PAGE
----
Evolution proclaims beauty can make us happy because attractiveness implies health. People’s physical beauty can aid relationships, overall happiness often spells a path to economic success, notes an Atlantic Article published in 2014.
Ancient Egyptians were the first culture known for their adoration of beauty and appreciation of luxury, realizing that it’s an essential practice for living life to the fullest. Even today, Cleopatra is considered to be one of the most beautiful women who ever lived. Effective skincare was a luxury and necessity in the hot, dry desert. Her skincare techniques included bathing in milk and rubbing her skin with aloe vera.
Early Hebrews also invested in the art of maintaining beautiful skin and hair. Records show that they brought cosmetics from Judah to Egypt to make herbal ointments for skin, hair, teeth, and nails. They used frankincense, myrrh, cinnamon, and rosemary to nurture the skin.
The word ‘cosmetics’ is derived from the Greek word ‘kosmetikos’ meaning one who is skilled in the use of herbs, and oils for health and beauty. The Greeks used perfumes and cosmetics for reasons of vanity, health, and even in religious ceremonies.
Ancient Romans created a fusion of sorts borrowing from Egyptian and Greek customs–creating their famous decadent baths. Bathhouses were beautiful public places providing soothing treatments, including steam therapy, body scrubs, and massages.
Ayurvedic skincare practices are a mind-body approach to better skin, developed in ancient India. Ancient practitioners used healing treatments derived from roots, leaves, fruits, bark, and seeds, including cardamom and cinnamon trees.
Weaving Ancient Wisdom Into Present-Day Skin Care Indulgence
First, make the lusciousness of skincare a priority in life. It’s hard to make an argument that it’s not essential for health and overall well-being. Modern-day seekers have a benefit our healers of the past did not have – instant access. With all the products available, it’s hard to know what the right, best choices are.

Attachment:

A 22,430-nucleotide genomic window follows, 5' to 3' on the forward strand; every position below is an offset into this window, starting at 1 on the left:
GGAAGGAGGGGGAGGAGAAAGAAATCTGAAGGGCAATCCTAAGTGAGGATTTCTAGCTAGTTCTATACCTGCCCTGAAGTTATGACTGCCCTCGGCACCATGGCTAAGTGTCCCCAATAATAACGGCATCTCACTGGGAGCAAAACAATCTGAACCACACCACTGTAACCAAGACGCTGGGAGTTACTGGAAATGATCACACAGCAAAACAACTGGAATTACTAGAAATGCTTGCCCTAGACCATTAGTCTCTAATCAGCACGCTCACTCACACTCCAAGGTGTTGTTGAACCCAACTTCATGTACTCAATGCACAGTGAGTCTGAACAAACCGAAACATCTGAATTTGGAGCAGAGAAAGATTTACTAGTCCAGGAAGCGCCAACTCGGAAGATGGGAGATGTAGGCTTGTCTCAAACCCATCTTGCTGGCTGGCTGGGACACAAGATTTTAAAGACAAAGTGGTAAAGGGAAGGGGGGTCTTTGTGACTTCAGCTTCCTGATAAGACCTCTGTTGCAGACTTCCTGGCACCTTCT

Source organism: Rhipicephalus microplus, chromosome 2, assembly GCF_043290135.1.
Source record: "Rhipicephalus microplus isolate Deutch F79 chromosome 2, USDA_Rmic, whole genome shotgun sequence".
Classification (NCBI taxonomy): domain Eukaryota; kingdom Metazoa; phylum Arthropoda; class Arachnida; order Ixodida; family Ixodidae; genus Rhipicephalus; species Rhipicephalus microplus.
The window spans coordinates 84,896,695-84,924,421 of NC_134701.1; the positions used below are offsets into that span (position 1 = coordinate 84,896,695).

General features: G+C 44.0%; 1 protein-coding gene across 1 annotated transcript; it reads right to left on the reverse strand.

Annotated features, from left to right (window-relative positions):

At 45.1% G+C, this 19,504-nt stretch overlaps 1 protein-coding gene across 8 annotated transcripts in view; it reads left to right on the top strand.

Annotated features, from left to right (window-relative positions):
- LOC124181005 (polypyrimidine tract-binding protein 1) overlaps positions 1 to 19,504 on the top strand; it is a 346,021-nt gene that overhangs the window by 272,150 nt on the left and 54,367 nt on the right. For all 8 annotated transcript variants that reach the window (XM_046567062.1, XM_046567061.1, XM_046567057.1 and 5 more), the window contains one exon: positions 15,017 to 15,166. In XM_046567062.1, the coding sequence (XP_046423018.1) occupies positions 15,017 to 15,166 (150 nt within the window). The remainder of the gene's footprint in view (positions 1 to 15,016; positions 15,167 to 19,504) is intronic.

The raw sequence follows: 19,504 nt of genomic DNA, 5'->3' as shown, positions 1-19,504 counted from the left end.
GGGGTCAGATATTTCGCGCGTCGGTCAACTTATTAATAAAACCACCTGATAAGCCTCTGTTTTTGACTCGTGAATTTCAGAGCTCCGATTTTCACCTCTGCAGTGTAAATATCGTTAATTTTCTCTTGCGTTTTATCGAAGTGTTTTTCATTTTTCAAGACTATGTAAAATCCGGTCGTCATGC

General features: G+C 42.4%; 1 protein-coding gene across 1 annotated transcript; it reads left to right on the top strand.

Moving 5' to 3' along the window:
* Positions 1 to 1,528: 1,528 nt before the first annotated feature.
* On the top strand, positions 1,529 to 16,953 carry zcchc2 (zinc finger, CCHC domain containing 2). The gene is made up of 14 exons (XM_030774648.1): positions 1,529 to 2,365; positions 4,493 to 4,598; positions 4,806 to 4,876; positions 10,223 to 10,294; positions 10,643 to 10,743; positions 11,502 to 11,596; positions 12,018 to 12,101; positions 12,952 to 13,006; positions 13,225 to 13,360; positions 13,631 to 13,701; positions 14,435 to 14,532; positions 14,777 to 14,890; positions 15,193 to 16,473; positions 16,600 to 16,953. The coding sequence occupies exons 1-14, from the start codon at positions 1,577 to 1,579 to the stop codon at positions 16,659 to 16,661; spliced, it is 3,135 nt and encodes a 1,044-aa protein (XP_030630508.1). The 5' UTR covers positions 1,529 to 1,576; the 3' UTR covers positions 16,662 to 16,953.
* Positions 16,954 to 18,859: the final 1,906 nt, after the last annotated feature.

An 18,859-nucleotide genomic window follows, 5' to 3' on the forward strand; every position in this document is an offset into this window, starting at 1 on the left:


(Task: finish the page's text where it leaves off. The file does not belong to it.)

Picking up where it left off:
Toronto-based Dr. Sandy Skotnicki, author, professor, dermatologist, and speaker, advises ‘bringing skincare back to the middle.’ She educates consumers on optimal choices in her book co-authored with Christopher Shulgan, Beyond Soap. No time to read? Listen to the podcast of the same name, she co-hosts with Chantel Guertin. Dr. Skotnicki advises ‘all that is not natural is not healing,’ citing poison ivy and arsenic as examples. She guides people to develop the best possible skincare for their own health, discussing that many are suffering from food and skin allergies.
Salons That Advance Mind, Body, and Spirit Approaches to Skincare
Aveda, owned by Estee Lauder and headquartered in Blaine, Minnesota, USA, is a company that lives its mission statement: “To care for the world we live in, from the products we make to the ways in which we give back to society. At Aveda, we strive to set an example for environmental leadership and responsibility, not just in the world of beauty, but around the world.” Consumers can be confident their skin and hair care products are naturally sourced and humanely tested.
The Ultimate Indulgence
A trip to Iceland’s Blue Lagoon is the ultimate healing, pampering experience. The silica in the geothermal seawater is known to soothe and heal many skin conditions, including psoriasis. Time the trip right and catch the aurora borealis to have the full mind, body, spirit experience. Aurora borealis, also known as the northern lights, are caused by electrically charged particles from the sun smashing into the earth’s magnetic field. What a way to let it all go! Peak season this year will be September through March, although it’s impossible to predict sightings. Make it a frequent trip, and don’t forget to catch 2024 when the best chance of experiencing the aural storm is during the solar maximum when the sun is at its most active point in its 11-year cycle.
Be at one with nature and guided by ancient wisdom but prioritizing the healing art of indulgent skincare daily.
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